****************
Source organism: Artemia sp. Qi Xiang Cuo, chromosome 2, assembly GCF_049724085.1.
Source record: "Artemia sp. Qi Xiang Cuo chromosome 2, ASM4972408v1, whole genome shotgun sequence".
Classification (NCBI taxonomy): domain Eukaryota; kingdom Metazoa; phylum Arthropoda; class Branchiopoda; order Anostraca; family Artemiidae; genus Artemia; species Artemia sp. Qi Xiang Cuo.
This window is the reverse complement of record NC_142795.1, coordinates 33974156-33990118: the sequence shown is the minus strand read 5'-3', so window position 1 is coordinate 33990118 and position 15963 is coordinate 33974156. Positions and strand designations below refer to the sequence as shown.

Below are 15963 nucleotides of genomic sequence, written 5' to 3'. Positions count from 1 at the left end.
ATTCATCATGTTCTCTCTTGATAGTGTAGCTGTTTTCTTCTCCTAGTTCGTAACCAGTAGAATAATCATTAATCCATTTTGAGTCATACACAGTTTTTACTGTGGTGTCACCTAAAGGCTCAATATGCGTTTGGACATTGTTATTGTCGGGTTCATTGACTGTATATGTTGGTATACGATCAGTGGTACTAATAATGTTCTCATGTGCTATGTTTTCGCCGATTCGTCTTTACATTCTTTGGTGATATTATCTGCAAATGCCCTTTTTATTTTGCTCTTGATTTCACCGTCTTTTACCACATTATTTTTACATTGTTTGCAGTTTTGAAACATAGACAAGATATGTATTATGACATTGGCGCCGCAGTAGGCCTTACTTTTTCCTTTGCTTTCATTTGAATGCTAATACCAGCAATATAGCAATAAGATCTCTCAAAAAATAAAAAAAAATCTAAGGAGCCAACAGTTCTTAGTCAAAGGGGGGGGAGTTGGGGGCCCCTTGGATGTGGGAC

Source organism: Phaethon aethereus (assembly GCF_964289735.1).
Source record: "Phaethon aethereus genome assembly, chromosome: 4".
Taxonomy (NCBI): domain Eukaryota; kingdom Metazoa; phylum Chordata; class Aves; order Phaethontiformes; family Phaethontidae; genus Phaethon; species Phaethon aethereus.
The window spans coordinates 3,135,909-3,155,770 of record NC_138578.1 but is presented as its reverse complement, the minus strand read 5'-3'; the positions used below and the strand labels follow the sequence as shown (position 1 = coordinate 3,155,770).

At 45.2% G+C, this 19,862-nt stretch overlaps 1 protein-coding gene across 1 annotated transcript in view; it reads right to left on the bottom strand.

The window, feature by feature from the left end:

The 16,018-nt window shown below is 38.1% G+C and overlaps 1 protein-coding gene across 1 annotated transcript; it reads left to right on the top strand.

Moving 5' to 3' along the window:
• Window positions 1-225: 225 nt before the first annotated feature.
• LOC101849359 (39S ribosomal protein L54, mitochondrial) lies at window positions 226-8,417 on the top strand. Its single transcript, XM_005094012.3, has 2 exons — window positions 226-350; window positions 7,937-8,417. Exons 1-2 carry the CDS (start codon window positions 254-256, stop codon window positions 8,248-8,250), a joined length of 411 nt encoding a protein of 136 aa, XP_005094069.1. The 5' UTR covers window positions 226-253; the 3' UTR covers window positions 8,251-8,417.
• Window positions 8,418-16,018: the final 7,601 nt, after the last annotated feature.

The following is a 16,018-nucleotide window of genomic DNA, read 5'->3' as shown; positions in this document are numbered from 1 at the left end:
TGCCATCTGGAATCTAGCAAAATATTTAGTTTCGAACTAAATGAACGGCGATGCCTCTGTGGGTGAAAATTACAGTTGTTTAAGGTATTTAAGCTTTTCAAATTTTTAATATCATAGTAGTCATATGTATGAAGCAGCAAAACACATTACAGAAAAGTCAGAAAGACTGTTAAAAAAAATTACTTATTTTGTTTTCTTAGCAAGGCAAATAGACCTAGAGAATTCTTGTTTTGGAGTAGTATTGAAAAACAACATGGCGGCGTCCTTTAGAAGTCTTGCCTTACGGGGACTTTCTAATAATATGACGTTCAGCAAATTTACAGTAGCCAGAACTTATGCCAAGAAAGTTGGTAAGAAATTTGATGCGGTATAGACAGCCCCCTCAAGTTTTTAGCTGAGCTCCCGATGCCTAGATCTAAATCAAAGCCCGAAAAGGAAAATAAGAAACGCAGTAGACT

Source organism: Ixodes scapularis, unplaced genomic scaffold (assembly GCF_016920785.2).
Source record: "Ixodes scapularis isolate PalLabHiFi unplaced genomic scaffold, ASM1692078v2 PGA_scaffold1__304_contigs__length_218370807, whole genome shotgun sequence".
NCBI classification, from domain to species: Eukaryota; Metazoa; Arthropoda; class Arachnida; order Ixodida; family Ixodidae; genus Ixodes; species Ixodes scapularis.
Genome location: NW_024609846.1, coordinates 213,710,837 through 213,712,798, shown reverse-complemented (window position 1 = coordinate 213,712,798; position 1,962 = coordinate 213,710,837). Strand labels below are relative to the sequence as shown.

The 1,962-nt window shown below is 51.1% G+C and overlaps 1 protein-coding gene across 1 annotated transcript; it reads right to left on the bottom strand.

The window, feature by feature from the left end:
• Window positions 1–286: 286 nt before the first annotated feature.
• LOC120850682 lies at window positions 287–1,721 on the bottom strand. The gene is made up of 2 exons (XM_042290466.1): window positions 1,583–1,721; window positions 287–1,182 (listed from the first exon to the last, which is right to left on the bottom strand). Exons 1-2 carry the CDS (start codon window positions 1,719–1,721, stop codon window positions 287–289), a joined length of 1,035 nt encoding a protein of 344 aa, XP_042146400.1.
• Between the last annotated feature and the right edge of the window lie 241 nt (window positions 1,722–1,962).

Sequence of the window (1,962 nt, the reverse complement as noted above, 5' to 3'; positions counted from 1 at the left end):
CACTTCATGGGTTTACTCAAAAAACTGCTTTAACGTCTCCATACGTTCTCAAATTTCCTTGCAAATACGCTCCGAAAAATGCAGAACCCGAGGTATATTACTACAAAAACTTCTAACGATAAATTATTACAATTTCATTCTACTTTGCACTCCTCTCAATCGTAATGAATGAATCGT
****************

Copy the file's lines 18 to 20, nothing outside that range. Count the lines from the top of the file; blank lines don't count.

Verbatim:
The following is a 16,018-nucleotide window of genomic DNA, read 5'->3' as shown; positions in this document are numbered from 1 at the left end:
TGCCATCTGGAATCTAGCAAAATATTTAGTTTCGAACTAAATGAACGGCGATGCCTCTGTGGGTGAAAATTACAGTTGTTTAAGGTATTTAAGCTTTTCAAATTTTTAATATCATAGTAGTCATATGTATGAAGCAGCAAAACACATTACAGAAAAGTCAGAAAGACTGTTAAAAAAAATTACTTATTTTGTTTTCTTAGCAAGGCAAATAGACCTAGAGAATTCTTGTTTTGGAGTAGTATTGAAAAACAACATGGCGGCGTCCTTTAGAAGTCTTGCCTTACGGGGACTTTCTAATAATATGACGTTCAGCAAATTTACAGTAGCCAGAACTTATGCCAAGAAAGTTGGTAAGAAATTTGATGCGGTATAGACAGCCCCCTCAAGTTTTTAGCTGAGCTCCCGATGCCTAGATCTAAATCAAAGCCCGAAAAGGAAAATAAGAAACGCAGTAGACT

Source organism: Ixodes scapularis, unplaced genomic scaffold (assembly GCF_016920785.2).